Construction of Social Reality in Fiction and Phenomenology of Everyday Life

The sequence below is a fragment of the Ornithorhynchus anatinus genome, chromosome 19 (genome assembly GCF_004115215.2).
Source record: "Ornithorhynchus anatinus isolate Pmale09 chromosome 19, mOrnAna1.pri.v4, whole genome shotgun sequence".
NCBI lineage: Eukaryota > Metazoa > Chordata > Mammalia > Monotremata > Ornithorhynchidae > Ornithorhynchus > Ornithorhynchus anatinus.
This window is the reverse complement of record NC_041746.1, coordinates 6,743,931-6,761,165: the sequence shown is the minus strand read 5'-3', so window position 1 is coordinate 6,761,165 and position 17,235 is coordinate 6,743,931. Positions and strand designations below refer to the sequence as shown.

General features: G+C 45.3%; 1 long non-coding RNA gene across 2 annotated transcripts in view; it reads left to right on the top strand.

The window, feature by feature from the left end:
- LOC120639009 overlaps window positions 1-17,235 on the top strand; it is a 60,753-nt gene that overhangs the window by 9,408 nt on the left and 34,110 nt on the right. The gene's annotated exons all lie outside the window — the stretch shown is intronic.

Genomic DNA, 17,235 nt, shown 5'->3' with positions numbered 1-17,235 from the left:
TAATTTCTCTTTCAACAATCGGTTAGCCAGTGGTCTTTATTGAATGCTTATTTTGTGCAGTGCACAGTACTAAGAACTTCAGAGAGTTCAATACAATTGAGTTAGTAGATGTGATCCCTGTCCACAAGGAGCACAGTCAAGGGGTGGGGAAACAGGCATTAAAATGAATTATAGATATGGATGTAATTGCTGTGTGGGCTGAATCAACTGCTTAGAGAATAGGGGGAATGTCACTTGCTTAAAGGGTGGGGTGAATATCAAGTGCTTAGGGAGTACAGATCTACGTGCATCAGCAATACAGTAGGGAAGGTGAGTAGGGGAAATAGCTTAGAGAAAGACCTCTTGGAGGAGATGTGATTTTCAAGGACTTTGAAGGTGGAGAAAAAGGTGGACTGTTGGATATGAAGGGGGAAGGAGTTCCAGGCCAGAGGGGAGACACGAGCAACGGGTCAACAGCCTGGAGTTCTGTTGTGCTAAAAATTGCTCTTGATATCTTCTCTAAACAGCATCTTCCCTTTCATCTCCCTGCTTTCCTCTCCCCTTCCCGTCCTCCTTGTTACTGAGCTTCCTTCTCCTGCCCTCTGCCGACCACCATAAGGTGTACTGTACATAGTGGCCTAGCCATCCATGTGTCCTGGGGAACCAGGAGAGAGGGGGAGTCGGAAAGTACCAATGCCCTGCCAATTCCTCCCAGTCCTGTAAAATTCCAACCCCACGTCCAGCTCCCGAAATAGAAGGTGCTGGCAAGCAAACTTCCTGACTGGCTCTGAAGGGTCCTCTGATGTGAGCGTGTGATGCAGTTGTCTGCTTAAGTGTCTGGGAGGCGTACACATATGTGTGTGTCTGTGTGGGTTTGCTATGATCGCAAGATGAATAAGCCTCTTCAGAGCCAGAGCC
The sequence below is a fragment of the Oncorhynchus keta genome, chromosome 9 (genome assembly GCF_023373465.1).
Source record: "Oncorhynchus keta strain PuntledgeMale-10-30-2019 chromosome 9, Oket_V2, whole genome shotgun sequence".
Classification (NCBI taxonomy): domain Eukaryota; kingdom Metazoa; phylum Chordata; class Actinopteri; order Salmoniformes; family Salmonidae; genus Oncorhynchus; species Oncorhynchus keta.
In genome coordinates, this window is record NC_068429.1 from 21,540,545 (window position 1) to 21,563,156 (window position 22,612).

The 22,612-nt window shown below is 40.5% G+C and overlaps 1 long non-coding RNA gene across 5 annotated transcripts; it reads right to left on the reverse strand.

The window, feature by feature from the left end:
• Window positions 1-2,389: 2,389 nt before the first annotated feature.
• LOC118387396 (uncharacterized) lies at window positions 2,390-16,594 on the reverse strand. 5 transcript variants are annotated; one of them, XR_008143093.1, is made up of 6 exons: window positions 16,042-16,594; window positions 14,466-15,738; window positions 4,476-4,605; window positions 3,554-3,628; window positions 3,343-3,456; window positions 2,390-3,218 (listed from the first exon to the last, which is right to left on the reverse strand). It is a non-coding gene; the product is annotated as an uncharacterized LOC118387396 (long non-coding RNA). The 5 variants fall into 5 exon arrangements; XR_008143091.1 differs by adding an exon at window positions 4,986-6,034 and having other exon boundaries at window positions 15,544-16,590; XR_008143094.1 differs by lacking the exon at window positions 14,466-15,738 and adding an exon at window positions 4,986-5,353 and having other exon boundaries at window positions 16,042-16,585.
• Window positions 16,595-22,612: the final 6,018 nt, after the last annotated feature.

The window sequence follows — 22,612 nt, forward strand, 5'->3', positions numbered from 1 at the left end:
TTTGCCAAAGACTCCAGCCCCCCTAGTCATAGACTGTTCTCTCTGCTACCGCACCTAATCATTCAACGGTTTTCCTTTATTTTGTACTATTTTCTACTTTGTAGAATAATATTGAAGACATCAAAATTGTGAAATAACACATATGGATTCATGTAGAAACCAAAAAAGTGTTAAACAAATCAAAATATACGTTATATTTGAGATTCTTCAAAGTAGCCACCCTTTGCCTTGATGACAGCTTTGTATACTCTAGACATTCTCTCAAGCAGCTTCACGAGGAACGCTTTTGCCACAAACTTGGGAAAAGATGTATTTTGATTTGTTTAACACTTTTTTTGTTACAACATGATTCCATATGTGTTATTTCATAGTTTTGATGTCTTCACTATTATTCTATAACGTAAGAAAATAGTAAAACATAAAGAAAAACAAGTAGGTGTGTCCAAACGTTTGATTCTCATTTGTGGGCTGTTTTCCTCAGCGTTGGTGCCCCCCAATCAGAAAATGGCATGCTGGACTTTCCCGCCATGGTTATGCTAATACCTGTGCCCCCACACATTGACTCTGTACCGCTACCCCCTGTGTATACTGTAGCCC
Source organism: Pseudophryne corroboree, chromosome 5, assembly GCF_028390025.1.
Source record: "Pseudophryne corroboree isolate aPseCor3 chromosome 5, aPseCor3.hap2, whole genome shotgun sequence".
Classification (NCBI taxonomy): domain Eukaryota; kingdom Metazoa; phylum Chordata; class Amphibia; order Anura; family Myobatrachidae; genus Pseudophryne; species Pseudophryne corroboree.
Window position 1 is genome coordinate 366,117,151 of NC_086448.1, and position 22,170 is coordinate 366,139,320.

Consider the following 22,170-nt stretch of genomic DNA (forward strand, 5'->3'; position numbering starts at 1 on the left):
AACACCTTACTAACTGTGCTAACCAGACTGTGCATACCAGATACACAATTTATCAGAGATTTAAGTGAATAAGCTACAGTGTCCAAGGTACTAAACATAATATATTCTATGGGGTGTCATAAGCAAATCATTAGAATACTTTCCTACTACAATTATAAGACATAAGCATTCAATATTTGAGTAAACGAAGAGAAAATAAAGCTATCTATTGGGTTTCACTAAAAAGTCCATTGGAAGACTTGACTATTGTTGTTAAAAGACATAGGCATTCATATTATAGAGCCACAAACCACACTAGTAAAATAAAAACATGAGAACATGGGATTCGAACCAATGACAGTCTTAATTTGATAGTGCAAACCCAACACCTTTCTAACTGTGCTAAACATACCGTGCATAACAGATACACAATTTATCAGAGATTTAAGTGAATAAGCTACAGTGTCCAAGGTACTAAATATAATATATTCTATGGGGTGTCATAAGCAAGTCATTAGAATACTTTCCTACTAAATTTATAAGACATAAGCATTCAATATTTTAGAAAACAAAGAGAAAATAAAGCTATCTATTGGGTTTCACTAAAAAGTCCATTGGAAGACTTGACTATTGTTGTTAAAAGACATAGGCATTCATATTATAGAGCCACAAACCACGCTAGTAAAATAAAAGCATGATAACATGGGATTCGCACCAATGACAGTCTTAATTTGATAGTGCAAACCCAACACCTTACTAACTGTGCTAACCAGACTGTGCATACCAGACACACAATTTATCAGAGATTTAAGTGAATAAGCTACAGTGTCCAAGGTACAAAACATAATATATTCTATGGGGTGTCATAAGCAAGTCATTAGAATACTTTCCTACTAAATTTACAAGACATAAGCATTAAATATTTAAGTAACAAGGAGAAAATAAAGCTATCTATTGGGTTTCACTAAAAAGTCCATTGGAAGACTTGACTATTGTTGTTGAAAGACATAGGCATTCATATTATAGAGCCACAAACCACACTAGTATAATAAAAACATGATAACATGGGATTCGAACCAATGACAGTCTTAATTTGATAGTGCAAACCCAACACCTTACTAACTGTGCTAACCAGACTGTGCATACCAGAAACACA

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The idea of the constructed character of social reality implies human contribution to institutional arrangements and cultural patterns that determine the shape of collective existence. The article examines the specific features of social construction seen and studied in phenomenological approach by A. Schutz, P. Berger, Th. Luckmann. The concept reveals significance of daily cognitive style which enables people to structure and understand the world they share with others, escaping situations fraught with gaps of meanings and anomy. The author of the article analyzes the process of social construction, distinguishing it from imaginary building of reality that goes beyond the existed order. Reality of daily life is compared with fictional society represented in J.L. Borges’ “Lottery in Babylon”. Telling about the social construction as it may be, the story demonstrates the similarities between the mental procedures that underlie real and antiutopian (inhuman) routines. The article also centers on peculiarities of phenomenological beholder’s attitude towards sociality. On the one hand, it tends to be free from any theoretical abstractions, imaginary constructions or critical destruction of reality, on the other - inclines to transcend the reified forms of social being and engenders a certain critical message.